The Umami Cocktail Experiment

Perhaps you have heard the word “umami”—not to be confused with “unami,” because an eel cocktail would be a bad idea (or would it?). Umami is one of the five basic tastes, often called “savory,” which includes sweet, sour, bitter and salty. A loanword from the Japanese, umami can be translated as “pleasant savory taste.”

The craft cocktail movement has grown so much and so quickly that, in a relatively short time, innovative bartenders have exhausted every other major flavor profile. Sweet cocktails abounded in the 1970s. Sour has a whole cocktail category named after it. If you crave salt, have a margarita. Bitter amaro cocktails were the biggest bar trend last year. Now that the fifth flavor profile has finally gotten some recognition in the west, we need a savory cocktail. While monosodium glutamate (MSG) is my go-to umamifyer, it unfairly has a bad rep and it would make a terrible rimmer anyway. Other foods rich in umami are shiitake mushrooms, soy sauce, fish sauce, cured meats and green tea.

I wanted the umami to work with the spirit, not bottleneck the spirit in to be hidden by the umami. My first thought was to use Stroudwater Distillery’s Belfry bourbon, specially blended from a selection of fine bourbon whiskeys and finished in maple porter beer barrels (which were used to age Bissell Brothers’ Angels with Filthy Souls). I also wanted it to have a smokey note to it, but not rely on Worcester sauce for that, so I used Laphroaig Islay Single Malt Scotch Whisky. With the rest, a little goes a long way. I used Worcester sauce as the central savory flavor and bitter Armando bitters, which has the deep smoldering flavor of Lapsang Souchong Tea enhanced by peppery citrus notes.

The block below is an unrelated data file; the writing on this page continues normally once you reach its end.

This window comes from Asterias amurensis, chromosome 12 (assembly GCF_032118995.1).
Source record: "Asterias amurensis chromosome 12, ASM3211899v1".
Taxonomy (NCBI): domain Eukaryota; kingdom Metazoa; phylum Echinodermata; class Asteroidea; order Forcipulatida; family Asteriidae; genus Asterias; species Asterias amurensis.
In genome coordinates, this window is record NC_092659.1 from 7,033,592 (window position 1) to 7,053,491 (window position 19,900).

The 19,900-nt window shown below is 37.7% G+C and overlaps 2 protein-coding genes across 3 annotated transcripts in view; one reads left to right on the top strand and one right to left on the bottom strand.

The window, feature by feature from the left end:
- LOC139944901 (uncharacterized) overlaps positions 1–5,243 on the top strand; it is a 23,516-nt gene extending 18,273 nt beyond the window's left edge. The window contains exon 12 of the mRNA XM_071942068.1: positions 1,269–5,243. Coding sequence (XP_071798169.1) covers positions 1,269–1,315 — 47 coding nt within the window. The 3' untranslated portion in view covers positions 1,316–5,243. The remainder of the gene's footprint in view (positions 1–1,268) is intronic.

2 ounces Stroudwater Belfry Bourbon Limited Release
1 ounce Scotch
1/8 ounce Worcester sauce
1/8 ounce lime juice
A couple dashes of bitter Armando from Vena’s Fizz House
Salt/thyme rimmer
Garnish with a candied shiitake mushroom or candied bacon

Give your rocks glass a salt rim, using a coarse salt that is a mixture of sea salt, pepper, other herbs. I use the Thyme & Salt rimmer from Cocktail Courier. I found the best way to get the rim to stick is to use simple syrup; this also helps to balance the saltiness. Fill your class with ice cubes. Fill your shaker with ice and put in all the above ingredients except garnish. Shake and pour into your rocks glass and garnish with a candied shiitake mushroom (other savory garnishes will work, like candied bacon).

Jessie resides at the heart of downtown Portland with her border collie puppy Josie, making cocktails and trouble.

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